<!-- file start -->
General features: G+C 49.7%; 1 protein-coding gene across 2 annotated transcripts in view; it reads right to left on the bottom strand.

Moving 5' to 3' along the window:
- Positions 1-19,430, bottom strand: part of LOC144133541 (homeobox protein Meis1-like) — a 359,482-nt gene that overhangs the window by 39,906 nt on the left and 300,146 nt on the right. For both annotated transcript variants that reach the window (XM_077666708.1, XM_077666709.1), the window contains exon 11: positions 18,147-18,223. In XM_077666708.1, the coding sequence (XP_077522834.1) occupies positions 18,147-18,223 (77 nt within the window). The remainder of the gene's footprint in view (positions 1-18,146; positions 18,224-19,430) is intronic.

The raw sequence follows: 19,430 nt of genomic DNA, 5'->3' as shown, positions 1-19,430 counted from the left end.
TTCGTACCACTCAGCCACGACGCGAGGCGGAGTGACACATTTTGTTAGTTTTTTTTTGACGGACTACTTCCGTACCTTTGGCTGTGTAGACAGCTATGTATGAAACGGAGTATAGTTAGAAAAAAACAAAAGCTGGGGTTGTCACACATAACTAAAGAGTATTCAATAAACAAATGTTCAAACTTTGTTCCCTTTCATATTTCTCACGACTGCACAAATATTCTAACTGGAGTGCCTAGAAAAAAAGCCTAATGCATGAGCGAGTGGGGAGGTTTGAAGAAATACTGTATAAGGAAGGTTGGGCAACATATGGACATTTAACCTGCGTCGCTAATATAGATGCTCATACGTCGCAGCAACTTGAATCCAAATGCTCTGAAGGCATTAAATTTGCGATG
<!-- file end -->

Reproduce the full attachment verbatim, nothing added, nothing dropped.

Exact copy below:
General features: G+C 49.7%; 1 protein-coding gene across 2 annotated transcripts in view; it reads right to left on the bottom strand.

Moving 5' to 3' along the window:
- Positions 1-19,430, bottom strand: part of LOC144133541 (homeobox protein Meis1-like) — a 359,482-nt gene that overhangs the window by 39,906 nt on the left and 300,146 nt on the right. For both annotated transcript variants that reach the window (XM_077666708.1, XM_077666709.1), the window contains exon 11: positions 18,147-18,223. In XM_077666708.1, the coding sequence (XP_077522834.1) occupies positions 18,147-18,223 (77 nt within the window). The remainder of the gene's footprint in view (positions 1-18,146; positions 18,224-19,430) is intronic.

The raw sequence follows: 19,430 nt of genomic DNA, 5'->3' as shown, positions 1-19,430 counted from the left end.
TTCGTACCACTCAGCCACGACGCGAGGCGGAGTGACACATTTTGTTAGTTTTTTTTTGACGGACTACTTCCGTACCTTTGGCTGTGTAGACAGCTATGTATGAAACGGAGTATAGTTAGAAAAAAACAAAAGCTGGGGTTGTCACACATAACTAAAGAGTATTCAATAAACAAATGTTCAAACTTTGTTCCCTTTCATATTTCTCACGACTGCACAAATATTCTAACTGGAGTGCCTAGAAAAAAAGCCTAATGCATGAGCGAGTGGGGAGGTTTGAAGAAATACTGTATAAGGAAGGTTGGGCAACATATGGACATTTAACCTGCGTCGCTAATATAGATGCTCATACGTCGCAGCAACTTGAATCCAAATGCTCTGAAGGCATTAAATTTGCGATG